September 09, 2013 Articles

Fear-Based Damage Claims in Electric-Transmission Condemnation Trials

Trial strategies for addressing claims based on public fear of high-voltage lines.

By Sam Meziani – September 9, 2013

High-voltage transmission lines have proliferated across the country, pushed by population growth, increasing consumer electrical use, and a trending public preference for wind energy generated far from urban centers. With new lines come new right-of-way demands and, inevitably, the use of eminent domain to secure that right-of-way. In condemnation proceedings, landowners seeking to maximize their recovery may seek to persuade juries that the general public fears that high-voltage power lines will harm human health, thereby decreasing market values and increasing just compensation. Most courts recognize that the balance of the scientific research does not support a claim that transmission lines actually cause adverse health effects. Nonetheless, most courts will admit evidence of public fear to ensure the landowner receives just compensation for any genuine decrease in market value. In light of this reality, this article presents trial strategies for addressing fear-based damage claims in condemnation cases.

A 345,000-volt or 500,000-volt transmission line typically consists of a single-pole or lattice structure, up to 190 feet tall, and spaced between 1,000 and 1,500 feet apart. The easements are typically 150 to 250 feet wide with the power poles located in the center. Depending on elevation and other factors, the structures can be visible from far outside the easement. Because the test for just compensation is based on the fair-market-value difference after the taking, see, e.g., Olsen v. United States, 292 U.S. 246, 255 (1934), landowners claim that buyers often refuse to purchase property encumbered by or near a transmission line, and when they are willing to purchase, it is only for a substantially reduced price. But it can be difficult for landowners to quantify the effects of a transmission line on market value. Where good comparable sales are not available, or where they do not demonstrate a significant value difference, landowners may claim an additional basis for market damage: People will not buy land or homes near a high-voltage transmission line because they fear the electromagnetic fields (EMFs) created by operation of the line will harm human health. Broad-based claims about what the buying public will or will not do, and the “public perceptions” of EMFs in the market place, can be difficult to quantify and present at trial in a persuasive manner. The best trial strategy is to present direct evidence of market sales near transmission lines in a compelling visual form.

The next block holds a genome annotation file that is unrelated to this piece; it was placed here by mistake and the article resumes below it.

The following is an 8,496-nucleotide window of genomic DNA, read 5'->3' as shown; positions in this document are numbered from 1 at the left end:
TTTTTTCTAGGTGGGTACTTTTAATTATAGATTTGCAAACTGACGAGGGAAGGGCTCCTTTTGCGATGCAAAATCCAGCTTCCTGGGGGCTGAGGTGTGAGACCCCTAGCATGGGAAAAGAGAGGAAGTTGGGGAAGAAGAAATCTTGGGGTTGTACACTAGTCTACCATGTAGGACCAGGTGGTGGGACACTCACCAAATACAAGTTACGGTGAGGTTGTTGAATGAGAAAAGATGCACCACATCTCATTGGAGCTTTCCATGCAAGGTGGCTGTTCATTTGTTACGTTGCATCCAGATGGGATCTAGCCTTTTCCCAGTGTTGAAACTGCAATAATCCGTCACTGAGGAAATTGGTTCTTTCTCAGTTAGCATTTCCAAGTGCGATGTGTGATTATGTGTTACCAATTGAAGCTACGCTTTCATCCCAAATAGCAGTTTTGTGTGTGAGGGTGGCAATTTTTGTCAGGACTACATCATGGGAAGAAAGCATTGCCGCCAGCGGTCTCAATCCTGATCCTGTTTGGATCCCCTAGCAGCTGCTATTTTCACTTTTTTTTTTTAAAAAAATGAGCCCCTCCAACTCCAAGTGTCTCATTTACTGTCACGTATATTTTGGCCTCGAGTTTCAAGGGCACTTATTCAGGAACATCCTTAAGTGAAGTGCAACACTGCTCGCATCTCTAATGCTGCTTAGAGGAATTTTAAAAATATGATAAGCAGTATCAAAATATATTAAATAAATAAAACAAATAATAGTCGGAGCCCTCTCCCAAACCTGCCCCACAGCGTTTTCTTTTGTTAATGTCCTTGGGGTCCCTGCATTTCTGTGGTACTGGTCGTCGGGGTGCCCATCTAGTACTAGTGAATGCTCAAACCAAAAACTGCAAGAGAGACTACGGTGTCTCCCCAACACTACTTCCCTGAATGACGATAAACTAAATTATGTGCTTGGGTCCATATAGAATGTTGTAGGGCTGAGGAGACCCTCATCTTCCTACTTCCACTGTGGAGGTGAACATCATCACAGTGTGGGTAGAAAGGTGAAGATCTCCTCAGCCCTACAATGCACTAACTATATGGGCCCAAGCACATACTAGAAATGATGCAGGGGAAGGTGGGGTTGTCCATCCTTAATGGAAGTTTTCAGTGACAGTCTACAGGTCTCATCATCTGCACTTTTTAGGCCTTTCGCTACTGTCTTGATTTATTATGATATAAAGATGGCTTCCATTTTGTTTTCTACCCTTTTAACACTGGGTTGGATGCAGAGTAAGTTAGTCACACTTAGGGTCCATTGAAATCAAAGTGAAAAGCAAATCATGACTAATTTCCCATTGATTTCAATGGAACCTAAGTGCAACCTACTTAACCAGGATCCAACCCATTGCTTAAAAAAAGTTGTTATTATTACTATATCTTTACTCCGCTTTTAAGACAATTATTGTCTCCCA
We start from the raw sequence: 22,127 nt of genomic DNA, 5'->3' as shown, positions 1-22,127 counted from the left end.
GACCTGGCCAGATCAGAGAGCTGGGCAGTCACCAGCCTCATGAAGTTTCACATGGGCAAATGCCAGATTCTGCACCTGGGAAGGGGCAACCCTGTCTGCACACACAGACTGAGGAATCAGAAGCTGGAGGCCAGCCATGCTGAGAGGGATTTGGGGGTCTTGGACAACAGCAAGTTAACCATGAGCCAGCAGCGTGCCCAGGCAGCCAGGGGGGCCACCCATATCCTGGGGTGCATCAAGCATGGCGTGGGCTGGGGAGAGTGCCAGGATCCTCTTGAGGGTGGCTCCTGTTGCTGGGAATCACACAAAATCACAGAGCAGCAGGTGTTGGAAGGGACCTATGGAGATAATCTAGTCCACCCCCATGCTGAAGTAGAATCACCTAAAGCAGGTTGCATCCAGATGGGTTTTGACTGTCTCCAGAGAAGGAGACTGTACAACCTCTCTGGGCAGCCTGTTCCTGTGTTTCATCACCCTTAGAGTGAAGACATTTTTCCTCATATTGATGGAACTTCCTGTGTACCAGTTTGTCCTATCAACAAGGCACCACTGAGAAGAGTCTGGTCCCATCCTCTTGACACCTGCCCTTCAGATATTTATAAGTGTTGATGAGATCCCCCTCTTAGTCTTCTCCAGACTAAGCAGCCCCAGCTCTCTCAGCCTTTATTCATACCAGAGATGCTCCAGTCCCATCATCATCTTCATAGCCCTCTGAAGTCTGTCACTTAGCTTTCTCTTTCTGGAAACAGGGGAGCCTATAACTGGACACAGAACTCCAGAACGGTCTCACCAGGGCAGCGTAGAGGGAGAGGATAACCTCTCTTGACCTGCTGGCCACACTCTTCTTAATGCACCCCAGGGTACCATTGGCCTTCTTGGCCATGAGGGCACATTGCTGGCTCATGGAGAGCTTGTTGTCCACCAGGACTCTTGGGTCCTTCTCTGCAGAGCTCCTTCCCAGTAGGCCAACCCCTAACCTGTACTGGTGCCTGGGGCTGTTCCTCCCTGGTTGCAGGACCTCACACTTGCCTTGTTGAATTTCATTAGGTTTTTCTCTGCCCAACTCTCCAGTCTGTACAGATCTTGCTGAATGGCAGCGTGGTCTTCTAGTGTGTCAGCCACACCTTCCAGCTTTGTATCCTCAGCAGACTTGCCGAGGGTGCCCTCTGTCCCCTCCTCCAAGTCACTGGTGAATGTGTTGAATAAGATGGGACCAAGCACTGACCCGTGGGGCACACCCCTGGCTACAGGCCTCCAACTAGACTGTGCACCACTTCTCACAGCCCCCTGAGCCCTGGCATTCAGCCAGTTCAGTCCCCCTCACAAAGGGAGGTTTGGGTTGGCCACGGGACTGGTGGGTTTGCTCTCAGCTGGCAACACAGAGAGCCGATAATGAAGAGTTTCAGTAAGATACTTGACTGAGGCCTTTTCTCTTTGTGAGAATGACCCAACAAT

In most jurisdictions, evidence that the public fears EMFs will be admissible as long as the evidence is linked to market value. Some older cases that antedate the EMF controversy exclude all evidence of fear-related damages to market value as too speculative. See, e.g.,Cent. Ill. Light Co. v. Nierstheimer, 185 N.E.2d 841, 844 (Ill. 1962) (trial judge should not have considered testimony of general risk of power lines including risk that lines “might snap”). Other older decisions require a showing that the fear is “reasonable” as a foundation to admitting evidence of fear-related diminution in value. See, e .g.Nichols on Eminent Domain § G26.04[3][a] (setting forth different approaches on the admissibility of EMF evidence). However, the modern trend and majority rule, termed the “regardless of reasonableness approach,” is to admit evidence of public fear of EMFs without any proof that the fear is reasonable. See, e.g., San Diego Gas & Elec. Co. v. Daley,253 Cal. Rptr. 144, 152(Cal. Ct. App. 1988) (reasonableness is not a factor that need be considered in determining whether the fear of the danger existed and would affect market); Florida Power & Light Co. v. Jennings, 518 So. 2d 895, 897 (Fla. 1987) (the public’s fear is a factor that may be relevant to the issue of just compensation and may be used as a basis for an expert’s valuation opinion regardless of whether this fear is objectively reasonable); W. Farmers Elec. Co-op. v. Enis,993 P.2d 787, 793 (Okla. Civ. App. 1999) (landowners may establish public fear based on newspaper articles and other publications). Because the purpose of a condemnation case is to award just compensation based on market value, these courts reason that any genuine decrease in market value is admissible and compensable even if it is based on an irrational factor.

The Ninth Circuit’s decision in United States v. 87.98 Acres, 530 F.3d 899 (9th Cir. 2008), is a good example of the majority rule. The court noted that claims that EMFs actually cause negative health effects are not scientifically reliable. Nevertheless, the court reasoned that regardless of the science,